The high price of the Australian dollar makes it more unlikely that the Holden Ute that is available in North America will be sold as a reborn Chevrolet El Camino. General Motors International Operations boss Tim Lee said during the Detroit motor show that while he supports the car, he doesn’t like the current expense of the Aussie dollar against the Greenback.
Lee said that in the U.S., the vehicle has a large amount of cache so they may import it. He said that the export potential of these cars depend on what will happen to the Aussie dollar over the next 12 to 24 months. But Lee said that there’s no business case with the Aussie dollar currently running at $1.05 against the US dollar. L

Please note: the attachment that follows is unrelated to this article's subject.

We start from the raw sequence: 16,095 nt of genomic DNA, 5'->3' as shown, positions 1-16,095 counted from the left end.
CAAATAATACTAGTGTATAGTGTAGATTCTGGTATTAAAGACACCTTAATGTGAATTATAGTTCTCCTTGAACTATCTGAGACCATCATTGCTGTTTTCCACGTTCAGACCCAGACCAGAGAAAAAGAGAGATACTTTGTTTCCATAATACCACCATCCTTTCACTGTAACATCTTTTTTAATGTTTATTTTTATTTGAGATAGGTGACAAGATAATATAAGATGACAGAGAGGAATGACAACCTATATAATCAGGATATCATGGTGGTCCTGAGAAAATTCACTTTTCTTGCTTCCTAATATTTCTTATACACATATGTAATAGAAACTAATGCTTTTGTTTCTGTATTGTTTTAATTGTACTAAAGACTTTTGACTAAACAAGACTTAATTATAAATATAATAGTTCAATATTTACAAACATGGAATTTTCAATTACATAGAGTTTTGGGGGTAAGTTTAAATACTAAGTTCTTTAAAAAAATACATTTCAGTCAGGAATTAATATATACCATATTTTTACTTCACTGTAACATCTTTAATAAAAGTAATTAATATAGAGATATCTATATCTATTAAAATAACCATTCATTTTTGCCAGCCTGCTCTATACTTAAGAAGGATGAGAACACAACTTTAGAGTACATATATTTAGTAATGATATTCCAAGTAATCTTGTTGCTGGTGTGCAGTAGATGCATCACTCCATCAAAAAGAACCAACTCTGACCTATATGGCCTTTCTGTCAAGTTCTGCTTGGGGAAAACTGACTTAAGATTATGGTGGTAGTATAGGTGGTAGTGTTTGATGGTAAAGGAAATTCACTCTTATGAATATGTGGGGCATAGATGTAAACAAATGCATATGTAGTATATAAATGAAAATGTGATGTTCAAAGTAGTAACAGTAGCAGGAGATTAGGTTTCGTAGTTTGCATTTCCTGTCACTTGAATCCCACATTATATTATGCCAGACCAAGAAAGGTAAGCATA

ast December, GM filed a trademark on the El Camino name and this led to a rumor that the Commodore-based utes are headed for the US. GM had responded and said that this move is only routine paperwork. When GM registered the Nomad trademark, there was speculation that the Commodore Sportwagon may also make its way to the US. T
he Nomad was a Chevrolet two-door wagon. Lee said that the Australian dollar will need to decline to 80 cents or lower to make a business case for the El Camino. It’s impossible to export cars from the Elizabeth plant to the U.S. This is proven by the Caprice-based Chevrolet PPV police car. GM is staying with the program even when it has posted low sales. [source: carpoint]